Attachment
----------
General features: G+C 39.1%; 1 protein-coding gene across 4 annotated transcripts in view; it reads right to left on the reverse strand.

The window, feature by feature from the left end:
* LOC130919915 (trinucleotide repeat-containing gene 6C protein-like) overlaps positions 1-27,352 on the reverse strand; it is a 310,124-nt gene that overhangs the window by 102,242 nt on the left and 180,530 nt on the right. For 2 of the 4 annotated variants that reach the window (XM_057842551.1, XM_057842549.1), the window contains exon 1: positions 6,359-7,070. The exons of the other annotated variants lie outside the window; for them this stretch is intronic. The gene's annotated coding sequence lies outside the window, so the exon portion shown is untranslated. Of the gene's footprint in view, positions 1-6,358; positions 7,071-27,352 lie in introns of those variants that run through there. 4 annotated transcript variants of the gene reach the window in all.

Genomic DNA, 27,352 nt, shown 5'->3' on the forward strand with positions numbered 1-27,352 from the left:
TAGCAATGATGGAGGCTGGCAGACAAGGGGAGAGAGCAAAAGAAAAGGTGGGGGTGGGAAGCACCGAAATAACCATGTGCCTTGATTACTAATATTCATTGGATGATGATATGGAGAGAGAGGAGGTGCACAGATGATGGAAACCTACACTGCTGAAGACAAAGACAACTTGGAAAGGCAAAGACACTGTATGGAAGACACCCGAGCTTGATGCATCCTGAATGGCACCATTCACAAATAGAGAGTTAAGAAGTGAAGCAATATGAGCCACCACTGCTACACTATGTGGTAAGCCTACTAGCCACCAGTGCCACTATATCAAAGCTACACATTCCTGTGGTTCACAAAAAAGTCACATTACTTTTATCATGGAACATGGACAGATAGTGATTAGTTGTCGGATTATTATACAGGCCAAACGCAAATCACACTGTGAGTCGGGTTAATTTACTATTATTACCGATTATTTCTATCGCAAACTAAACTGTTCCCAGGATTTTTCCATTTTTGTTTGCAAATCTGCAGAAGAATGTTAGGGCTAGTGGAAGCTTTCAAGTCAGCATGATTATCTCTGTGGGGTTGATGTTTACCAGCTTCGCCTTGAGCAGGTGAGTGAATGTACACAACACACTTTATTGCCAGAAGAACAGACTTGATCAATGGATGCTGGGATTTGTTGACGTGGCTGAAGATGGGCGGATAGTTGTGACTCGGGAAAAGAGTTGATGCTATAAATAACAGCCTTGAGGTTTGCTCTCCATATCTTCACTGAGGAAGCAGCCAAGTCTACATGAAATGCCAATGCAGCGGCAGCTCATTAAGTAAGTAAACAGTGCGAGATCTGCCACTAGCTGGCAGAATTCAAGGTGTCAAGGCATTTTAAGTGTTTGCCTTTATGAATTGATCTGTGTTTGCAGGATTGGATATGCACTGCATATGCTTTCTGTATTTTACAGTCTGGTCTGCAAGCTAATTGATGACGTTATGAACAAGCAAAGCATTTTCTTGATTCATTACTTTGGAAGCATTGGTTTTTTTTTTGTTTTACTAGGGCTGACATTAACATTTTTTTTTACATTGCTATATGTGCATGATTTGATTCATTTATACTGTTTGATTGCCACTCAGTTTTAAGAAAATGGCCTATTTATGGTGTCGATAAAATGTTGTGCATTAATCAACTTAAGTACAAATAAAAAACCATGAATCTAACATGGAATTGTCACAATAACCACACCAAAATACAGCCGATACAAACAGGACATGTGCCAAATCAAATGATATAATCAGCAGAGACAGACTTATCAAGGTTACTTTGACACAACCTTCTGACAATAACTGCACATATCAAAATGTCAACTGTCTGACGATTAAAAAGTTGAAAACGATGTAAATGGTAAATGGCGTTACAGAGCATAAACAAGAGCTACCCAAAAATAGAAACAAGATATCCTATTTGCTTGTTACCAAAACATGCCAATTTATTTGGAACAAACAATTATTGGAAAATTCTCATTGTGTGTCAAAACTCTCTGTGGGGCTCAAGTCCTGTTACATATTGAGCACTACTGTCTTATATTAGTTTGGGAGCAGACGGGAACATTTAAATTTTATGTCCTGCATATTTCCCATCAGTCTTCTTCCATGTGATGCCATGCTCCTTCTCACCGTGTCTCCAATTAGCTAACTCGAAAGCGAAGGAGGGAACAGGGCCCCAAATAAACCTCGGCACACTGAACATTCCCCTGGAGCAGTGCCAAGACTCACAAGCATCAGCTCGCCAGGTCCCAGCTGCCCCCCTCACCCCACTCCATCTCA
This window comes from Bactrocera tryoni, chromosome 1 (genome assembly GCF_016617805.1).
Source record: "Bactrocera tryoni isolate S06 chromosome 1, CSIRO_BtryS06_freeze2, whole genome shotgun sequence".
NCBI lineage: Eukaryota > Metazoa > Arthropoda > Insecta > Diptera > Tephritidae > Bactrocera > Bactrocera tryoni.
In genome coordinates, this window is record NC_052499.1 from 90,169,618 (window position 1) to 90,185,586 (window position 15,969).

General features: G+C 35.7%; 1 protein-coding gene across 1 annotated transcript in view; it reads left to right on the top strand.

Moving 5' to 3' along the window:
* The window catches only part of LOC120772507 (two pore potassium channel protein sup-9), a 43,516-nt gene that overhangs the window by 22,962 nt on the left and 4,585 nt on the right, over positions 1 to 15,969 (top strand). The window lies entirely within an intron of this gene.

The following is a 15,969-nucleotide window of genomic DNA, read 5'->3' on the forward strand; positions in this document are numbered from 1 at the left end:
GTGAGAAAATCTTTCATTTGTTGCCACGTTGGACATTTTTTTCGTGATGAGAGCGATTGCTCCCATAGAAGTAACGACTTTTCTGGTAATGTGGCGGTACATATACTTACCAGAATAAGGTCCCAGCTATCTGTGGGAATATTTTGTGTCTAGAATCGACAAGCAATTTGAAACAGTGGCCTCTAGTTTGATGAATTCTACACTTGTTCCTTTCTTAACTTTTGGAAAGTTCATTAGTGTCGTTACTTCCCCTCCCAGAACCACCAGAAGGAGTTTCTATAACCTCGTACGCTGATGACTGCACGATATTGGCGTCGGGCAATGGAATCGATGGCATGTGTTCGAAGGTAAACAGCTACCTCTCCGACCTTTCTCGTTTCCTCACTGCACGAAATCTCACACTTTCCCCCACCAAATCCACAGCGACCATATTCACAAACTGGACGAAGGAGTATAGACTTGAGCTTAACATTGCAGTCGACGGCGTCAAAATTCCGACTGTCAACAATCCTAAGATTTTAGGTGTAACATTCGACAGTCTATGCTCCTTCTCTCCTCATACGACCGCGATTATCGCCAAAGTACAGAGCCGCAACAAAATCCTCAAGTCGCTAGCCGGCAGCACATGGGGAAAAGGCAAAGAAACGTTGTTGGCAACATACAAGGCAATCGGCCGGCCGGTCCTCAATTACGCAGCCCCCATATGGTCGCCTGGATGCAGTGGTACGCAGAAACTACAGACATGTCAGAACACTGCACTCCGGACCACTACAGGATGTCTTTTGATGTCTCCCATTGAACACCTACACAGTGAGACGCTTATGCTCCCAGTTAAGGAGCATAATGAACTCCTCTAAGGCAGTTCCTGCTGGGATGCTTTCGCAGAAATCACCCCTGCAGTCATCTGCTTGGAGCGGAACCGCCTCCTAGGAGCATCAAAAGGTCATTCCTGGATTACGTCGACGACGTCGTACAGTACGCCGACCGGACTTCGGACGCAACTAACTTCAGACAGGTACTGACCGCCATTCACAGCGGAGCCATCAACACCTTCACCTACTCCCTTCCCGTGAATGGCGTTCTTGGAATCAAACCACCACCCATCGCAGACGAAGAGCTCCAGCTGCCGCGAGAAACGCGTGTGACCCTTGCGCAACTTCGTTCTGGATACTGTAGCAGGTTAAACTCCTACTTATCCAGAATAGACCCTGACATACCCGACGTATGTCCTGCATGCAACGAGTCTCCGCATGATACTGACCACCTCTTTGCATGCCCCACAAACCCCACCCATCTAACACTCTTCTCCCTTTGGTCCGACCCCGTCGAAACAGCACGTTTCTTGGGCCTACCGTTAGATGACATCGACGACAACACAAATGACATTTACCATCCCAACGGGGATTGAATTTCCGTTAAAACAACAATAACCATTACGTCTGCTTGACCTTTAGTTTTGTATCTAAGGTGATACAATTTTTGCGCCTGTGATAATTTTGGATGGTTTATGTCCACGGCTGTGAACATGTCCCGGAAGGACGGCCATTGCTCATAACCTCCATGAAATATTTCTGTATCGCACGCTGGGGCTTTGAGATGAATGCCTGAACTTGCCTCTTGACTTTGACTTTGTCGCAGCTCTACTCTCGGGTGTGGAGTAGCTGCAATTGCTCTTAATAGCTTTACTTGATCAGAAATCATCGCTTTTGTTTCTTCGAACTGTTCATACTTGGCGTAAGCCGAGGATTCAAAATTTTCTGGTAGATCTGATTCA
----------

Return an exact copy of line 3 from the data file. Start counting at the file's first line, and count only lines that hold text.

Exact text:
* LOC130919915 (trinucleotide repeat-containing gene 6C protein-like) overlaps positions 1-27,352 on the reverse strand; it is a 310,124-nt gene that overhangs the window by 102,242 nt on the left and 180,530 nt on the right. For 2 of the 4 annotated variants that reach the window (XM_057842551.1, XM_057842549.1), the window contains exon 1: positions 6,359-7,070. The exons of the other annotated variants lie outside the window; for them this stretch is intronic. The gene's annotated coding sequence lies outside the window, so the exon portion shown is untranslated. Of the gene's footprint in view, positions 1-6,358; positions 7,071-27,352 lie in introns of those variants that run through there. 4 annotated transcript variants of the gene reach the window in all.